The problem, of course, is that FamilySearch does not allow a date to be associated with the event. It is being treated as a relationship with no date(s) involved.

    And yet in Joe's example, there are dates (at least a year date) involved.

    This is a "flaw" on the part of FamilySearch. It is handled as a multi-valued conclusion (that takes place serially), but is not assigned as an event. Hopefully, the management will take another look at this situation and determine how to handle this.

    The same problem already exists with the couple relationship -- and is flawed because it is not serially handled (which it should be). Marriage - divorce - remarriage happens and should be handled in a serial manner.

    This points up the intense need for the whole Family Area to be reworked, even to the point of getting it right with sourcing. The events should be treated individually, just as all events and facts in other need to be treated individually, and not grouped by type.

    I am in hopes that this whole area will be reworked to the point where everything is covered in a logical manner and no shortcuts (like grouping by type) are taken (which is the case now). My hopes is that it wont be ten or even five years before this is addressed, but it took ten years for us to finally get a means to start index corrections.

    This is one of those cases where the whole area needs to be drawn out in how it should be handled, and not patched here and there (which is now taking place). Regardless, when everything is finally in place, it is going to take a lot of work to make the record "worthy of acceptation."
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  • oops. My mistake my example above for the current implementation.
    The marriage multi-value events in the Couple Relationship are events, which can have a date and place. But the parent-child relationship multi-value type does not have event so can't show the date. You'll have to put that in a relationship Note.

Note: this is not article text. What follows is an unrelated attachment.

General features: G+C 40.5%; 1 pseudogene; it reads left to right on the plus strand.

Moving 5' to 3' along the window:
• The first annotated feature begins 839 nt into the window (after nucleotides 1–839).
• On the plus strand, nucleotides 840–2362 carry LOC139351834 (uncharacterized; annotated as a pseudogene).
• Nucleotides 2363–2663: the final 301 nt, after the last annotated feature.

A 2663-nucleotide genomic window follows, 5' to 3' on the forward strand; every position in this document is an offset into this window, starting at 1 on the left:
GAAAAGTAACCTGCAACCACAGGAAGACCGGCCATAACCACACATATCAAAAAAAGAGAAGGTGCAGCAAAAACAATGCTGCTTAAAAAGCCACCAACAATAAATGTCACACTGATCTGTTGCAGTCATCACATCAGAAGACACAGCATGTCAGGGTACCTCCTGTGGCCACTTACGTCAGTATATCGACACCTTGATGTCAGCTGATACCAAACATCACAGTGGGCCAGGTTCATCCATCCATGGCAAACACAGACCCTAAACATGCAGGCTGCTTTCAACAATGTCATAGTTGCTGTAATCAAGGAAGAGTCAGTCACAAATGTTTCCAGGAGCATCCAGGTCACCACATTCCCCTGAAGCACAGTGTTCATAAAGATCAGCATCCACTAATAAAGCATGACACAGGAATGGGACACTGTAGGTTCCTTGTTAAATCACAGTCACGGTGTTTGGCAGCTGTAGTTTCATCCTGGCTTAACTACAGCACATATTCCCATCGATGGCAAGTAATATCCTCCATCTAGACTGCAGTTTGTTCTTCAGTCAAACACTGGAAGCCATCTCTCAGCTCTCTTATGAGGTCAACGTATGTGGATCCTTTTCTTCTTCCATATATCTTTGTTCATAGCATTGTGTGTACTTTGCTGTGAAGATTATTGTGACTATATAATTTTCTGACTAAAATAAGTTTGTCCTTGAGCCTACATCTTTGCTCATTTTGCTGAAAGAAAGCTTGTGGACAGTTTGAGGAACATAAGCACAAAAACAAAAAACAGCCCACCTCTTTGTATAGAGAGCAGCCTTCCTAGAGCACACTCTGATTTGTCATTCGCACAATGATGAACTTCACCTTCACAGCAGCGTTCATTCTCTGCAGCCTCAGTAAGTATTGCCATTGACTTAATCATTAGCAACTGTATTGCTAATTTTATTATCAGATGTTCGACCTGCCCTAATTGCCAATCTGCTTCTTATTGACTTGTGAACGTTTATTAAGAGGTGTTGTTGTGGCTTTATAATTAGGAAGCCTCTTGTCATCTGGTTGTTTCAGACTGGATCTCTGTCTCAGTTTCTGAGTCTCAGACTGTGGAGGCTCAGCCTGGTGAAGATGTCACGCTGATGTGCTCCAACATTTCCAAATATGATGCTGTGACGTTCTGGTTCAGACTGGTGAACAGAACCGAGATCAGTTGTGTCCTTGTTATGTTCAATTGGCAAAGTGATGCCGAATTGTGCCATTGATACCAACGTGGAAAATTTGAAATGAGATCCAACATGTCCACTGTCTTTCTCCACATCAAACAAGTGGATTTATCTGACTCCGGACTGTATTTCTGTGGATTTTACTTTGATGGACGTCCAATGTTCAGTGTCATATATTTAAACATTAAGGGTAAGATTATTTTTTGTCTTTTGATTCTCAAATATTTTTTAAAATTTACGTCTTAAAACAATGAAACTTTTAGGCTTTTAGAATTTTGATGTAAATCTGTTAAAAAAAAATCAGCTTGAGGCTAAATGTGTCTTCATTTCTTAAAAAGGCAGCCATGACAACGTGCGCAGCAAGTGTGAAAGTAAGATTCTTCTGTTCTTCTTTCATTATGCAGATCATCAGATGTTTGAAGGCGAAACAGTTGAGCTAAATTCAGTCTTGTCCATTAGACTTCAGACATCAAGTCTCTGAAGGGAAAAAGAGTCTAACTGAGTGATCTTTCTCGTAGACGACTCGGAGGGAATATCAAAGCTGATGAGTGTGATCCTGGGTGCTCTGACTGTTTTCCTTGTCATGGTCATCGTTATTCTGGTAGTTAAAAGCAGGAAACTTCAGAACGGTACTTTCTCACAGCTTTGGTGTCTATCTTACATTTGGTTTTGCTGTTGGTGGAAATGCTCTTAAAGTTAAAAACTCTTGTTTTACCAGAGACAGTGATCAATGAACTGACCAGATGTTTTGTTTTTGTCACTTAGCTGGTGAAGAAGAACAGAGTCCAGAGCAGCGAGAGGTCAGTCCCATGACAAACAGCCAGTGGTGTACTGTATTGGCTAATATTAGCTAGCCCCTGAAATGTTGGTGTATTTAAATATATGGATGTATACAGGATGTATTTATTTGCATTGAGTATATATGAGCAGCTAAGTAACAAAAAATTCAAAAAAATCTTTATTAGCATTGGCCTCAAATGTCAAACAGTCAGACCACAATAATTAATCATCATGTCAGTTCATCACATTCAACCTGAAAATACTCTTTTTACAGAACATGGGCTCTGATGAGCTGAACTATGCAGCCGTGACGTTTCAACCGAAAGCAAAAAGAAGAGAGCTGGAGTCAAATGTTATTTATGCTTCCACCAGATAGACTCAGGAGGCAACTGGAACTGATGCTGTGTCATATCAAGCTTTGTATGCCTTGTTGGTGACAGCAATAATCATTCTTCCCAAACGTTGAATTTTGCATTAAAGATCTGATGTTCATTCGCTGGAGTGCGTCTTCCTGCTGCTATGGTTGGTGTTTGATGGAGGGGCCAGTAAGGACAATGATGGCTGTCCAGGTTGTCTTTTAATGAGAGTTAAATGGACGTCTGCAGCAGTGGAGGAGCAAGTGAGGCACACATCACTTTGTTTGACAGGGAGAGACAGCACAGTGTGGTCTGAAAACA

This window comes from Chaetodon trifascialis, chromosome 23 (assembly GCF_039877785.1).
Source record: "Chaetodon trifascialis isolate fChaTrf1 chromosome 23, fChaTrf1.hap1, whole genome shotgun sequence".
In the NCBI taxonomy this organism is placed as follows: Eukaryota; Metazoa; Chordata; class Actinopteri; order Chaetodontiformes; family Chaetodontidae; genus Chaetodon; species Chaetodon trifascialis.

The original design for parent-child relationship had that as an event, but didn't get implemented.

    There has been very little modification to the relationship object since the launch of FT. The view has changed a bit, and FS added Not Married.  I do see the frailties of the UI and your feedback. However, there is little happening in re-working the relationships.

    I'd love to see any design or products that you think would be good to consider.
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    • It's a point of perspective. The Not Married option that Joe refers to, applies to an individual and means that person, during their lifetime, was never married. It has its uses.

      The Not Married option that most of us also need is a Not Married option for a specific couple and would, if it existed, indicate that that couple were never married to each other, but could very well have been married to other people during their respective lifetimes.
    • A particular situation I have is that a direct line grandmother had an affair with a married man - two children were born - registered under the mother's name - christened under the father's name as if the parents were married - the children throughout life used the father's surname - went through the 1911 census as "married" using the father's surname (but father not present for the census - he was with his real married family) - the father, over a period of 8 years maintained the extra household + domestic servant for his second family - and then appears as a witness on the "first" real marriage of this grandmother desribed as a "spinster".

      They were never married (he was 30 years older) - never lived together - had no recognised relationship other than having two children and "Not Married" - but were married to other marital partners.

      I signify this by corrupting the relationship marriage place to read "Not Married".
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  • This reply was removed on 2020-04-24.